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Friday, 5 November 2021

Key findings of the European Commission 2021 Report on Serbia Featured

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In the recently published Serbia 2021 Report, the European Commission highlights that Serbia is moderately prepared as regards the reform of its public administration and that limited progress was made overall during the reporting period.

The report highlights that local administrative capacity is still weak and significant disparities between municipalities persist. In June 2021, the government adopted for the first time the programme for local government system reform, which aims to address deficiencies in the functioning of local government. The new free legal aid law has been implemented since October 2019. However, only one-third of local municipalities and cities have established specialised units for free legal aid so far. There is a need for further awareness-raising of the existence of legal aid towards the most vulnerable and marginalised individuals.

Regarding Roma inclusion, a new strategy for the social inclusion of the Roma in Serbia, and the related action plan, have yet to be adopted. Report highlights that most Roma people in Serbia have civil documentation. The law on permanent and temporary residence needs to be consistently applied to allow Roma IDPs living in informal settlements to obtain registered residence and access to basic socio-economic rights. However, In the recently published Serbia 2021 Report, the European Commission reiterated that all births need to be registered immediately after children are born, regardless of their parents’ status.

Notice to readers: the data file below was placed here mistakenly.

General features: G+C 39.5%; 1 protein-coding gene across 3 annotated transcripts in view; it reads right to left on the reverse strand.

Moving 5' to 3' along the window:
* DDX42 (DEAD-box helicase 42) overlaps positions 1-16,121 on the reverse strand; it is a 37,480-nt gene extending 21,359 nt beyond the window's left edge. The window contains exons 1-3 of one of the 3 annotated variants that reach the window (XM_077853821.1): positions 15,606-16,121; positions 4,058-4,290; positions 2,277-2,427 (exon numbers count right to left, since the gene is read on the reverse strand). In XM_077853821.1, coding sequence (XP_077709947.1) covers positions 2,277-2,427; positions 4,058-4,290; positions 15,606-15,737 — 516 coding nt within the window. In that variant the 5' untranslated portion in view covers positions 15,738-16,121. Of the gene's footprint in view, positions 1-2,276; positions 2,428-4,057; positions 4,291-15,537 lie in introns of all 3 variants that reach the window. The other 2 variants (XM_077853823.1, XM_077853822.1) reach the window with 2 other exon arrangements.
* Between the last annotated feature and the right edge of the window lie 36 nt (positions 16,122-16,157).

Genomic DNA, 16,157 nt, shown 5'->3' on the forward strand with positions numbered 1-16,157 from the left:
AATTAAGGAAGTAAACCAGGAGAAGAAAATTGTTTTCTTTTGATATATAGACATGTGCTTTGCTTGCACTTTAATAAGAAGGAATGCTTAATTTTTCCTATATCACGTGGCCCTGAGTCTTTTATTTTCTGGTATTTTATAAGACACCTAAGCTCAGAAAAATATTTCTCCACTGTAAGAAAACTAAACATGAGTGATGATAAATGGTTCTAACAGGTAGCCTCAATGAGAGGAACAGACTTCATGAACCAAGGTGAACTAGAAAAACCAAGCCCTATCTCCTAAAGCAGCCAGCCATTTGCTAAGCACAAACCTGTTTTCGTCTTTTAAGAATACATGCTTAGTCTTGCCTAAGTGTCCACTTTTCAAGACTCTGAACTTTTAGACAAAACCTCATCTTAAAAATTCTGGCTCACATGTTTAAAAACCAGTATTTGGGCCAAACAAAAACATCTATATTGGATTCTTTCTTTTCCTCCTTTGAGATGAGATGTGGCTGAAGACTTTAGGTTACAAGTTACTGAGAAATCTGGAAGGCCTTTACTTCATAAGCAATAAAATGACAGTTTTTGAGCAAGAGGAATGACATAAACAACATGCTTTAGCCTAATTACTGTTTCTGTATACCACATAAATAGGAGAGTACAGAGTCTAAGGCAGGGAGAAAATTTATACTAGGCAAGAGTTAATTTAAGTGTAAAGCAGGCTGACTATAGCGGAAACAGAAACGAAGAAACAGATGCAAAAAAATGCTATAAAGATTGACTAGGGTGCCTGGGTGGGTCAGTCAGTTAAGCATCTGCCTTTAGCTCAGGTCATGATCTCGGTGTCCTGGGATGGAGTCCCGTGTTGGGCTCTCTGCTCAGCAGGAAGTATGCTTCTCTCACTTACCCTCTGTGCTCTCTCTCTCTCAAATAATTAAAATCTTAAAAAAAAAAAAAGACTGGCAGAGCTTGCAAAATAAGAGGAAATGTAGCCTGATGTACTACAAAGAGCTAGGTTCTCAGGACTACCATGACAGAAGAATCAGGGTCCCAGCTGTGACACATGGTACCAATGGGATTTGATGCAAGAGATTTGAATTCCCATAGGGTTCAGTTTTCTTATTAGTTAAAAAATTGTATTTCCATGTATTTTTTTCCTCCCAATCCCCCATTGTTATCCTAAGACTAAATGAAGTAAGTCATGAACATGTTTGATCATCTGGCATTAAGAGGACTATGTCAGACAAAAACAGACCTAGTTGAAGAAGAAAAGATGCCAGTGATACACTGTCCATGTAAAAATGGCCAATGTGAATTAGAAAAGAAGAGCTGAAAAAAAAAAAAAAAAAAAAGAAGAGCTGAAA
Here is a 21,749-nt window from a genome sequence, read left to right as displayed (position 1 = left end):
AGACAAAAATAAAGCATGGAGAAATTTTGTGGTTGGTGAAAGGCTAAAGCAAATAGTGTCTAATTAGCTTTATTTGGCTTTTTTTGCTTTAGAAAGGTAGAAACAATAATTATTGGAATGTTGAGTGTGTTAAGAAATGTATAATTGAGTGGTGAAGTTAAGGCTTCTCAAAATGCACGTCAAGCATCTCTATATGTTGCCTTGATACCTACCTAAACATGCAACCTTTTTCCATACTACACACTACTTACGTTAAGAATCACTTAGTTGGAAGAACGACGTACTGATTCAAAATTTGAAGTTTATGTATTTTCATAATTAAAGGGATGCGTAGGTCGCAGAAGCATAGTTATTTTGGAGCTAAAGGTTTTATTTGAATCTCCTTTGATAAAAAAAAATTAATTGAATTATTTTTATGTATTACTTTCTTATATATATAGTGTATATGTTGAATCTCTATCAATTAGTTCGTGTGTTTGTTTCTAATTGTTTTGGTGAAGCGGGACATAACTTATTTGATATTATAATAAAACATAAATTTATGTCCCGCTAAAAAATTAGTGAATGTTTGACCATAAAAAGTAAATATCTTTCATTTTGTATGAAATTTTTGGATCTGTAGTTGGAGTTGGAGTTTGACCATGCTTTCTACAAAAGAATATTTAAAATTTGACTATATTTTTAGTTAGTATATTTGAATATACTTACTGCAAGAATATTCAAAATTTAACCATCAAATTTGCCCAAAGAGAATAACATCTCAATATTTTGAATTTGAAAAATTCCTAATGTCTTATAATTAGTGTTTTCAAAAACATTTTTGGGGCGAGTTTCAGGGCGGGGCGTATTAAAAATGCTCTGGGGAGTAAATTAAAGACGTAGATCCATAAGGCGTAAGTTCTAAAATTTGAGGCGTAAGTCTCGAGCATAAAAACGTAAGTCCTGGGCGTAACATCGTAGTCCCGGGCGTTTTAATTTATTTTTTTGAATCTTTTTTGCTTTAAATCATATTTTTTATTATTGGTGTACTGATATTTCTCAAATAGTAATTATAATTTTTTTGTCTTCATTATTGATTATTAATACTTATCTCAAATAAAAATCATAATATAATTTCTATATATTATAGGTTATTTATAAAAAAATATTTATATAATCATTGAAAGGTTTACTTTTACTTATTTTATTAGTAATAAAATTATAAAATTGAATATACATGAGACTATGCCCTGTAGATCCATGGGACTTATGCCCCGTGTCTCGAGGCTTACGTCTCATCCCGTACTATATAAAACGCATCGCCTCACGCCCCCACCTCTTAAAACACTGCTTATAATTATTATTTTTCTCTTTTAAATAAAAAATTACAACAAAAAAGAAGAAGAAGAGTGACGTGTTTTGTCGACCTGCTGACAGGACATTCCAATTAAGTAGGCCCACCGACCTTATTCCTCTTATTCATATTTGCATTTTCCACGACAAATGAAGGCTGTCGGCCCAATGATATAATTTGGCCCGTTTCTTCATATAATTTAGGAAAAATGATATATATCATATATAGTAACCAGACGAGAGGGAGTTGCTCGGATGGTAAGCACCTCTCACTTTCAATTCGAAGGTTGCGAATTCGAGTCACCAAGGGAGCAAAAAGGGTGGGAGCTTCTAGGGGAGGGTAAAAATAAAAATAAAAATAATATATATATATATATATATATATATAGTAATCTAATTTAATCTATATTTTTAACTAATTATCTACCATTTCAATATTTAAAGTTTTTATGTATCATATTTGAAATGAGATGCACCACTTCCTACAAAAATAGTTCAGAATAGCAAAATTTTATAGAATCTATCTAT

Report points that Roma students in elementary and secondary education have continued to receive scholarships through affirmative measures. However, school drop-out rates remain high, especially for Roma girls. Under the COVID-19 pandemic, Roma children, mainly from informal settlements, have been struggling with access to the technical preconditions for participating in online education. Transition from education to the labour market is especially challenging for young Roma people. Informal employment continues to be high among the Roma population. In addition, Roma are still underrepresented in public administration.

In the field of non-discrimination in employment and social policy, Serbia adopted amendments to the law prohibiting discrimination in May 2021. The Equality Commissioner’s 2020 report underlined that out of 112 complaints on discrimination on the grounds of ethnicity, 94 were filed by Roma, with the main issues being access to employment and sources of income. Among others, Roma women continue to experience intersecting forms of discrimination, which was further exacerbated by the COVID-19 crisis. Although child marriage is not common in the general population in Serbia, early and child marriage remains an issue of concern among Roma girls living in settlements.

Praxis took part in the process of preparation of the EC Report 2021, both through consultations and by sending a written contribution to the Report precisely emphasising the above-stated problems.

 

 

 

 

 

 

 

Read 4674 times Last modified on Friday, 05 November 2021 12:19
Praxis means action
Praxis means action
Praxis means action
Praxis means action